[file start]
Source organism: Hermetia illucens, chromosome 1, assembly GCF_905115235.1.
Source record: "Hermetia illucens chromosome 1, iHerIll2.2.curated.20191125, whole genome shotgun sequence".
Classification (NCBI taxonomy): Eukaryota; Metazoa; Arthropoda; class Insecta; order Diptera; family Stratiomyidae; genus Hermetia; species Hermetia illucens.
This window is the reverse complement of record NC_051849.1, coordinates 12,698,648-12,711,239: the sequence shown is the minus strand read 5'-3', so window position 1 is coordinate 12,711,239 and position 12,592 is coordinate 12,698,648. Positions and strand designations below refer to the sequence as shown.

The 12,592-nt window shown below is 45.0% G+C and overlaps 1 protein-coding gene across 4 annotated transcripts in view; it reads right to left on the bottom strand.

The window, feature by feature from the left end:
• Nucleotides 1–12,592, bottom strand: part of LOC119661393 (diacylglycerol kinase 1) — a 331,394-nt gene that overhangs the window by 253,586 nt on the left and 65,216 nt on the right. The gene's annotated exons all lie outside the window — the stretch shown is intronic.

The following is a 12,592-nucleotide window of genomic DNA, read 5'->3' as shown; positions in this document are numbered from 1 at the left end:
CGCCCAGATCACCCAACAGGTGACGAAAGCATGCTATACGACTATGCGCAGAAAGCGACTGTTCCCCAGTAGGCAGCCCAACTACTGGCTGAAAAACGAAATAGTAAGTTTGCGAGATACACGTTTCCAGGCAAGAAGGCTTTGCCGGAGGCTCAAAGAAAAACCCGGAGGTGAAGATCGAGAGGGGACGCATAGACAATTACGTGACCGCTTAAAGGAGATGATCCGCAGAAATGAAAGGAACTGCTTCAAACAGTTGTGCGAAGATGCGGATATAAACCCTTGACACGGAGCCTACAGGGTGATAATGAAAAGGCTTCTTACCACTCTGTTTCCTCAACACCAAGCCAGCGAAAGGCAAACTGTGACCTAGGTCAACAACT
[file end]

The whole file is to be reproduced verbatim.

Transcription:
Source organism: Hermetia illucens, chromosome 1, assembly GCF_905115235.1.
Source record: "Hermetia illucens chromosome 1, iHerIll2.2.curated.20191125, whole genome shotgun sequence".
Classification (NCBI taxonomy): Eukaryota; Metazoa; Arthropoda; class Insecta; order Diptera; family Stratiomyidae; genus Hermetia; species Hermetia illucens.
This window is the reverse complement of record NC_051849.1, coordinates 12,698,648-12,711,239: the sequence shown is the minus strand read 5'-3', so window position 1 is coordinate 12,711,239 and position 12,592 is coordinate 12,698,648. Positions and strand designations below refer to the sequence as shown.

The 12,592-nt window shown below is 45.0% G+C and overlaps 1 protein-coding gene across 4 annotated transcripts in view; it reads right to left on the bottom strand.

The window, feature by feature from the left end:
• Nucleotides 1–12,592, bottom strand: part of LOC119661393 (diacylglycerol kinase 1) — a 331,394-nt gene that overhangs the window by 253,586 nt on the left and 65,216 nt on the right. The gene's annotated exons all lie outside the window — the stretch shown is intronic.

The following is a 12,592-nucleotide window of genomic DNA, read 5'->3' as shown; positions in this document are numbered from 1 at the left end:
CGCCCAGATCACCCAACAGGTGACGAAAGCATGCTATACGACTATGCGCAGAAAGCGACTGTTCCCCAGTAGGCAGCCCAACTACTGGCTGAAAAACGAAATAGTAAGTTTGCGAGATACACGTTTCCAGGCAAGAAGGCTTTGCCGGAGGCTCAAAGAAAAACCCGGAGGTGAAGATCGAGAGGGGACGCATAGACAATTACGTGACCGCTTAAAGGAGATGATCCGCAGAAATGAAAGGAACTGCTTCAAACAGTTGTGCGAAGATGCGGATATAAACCCTTGACACGGAGCCTACAGGGTGATAATGAAAAGGCTTCTTACCACTCTGTTTCCTCAACACCAAGCCAGCGAAAGGCAAACTGTGACCTAGGTCAACAACT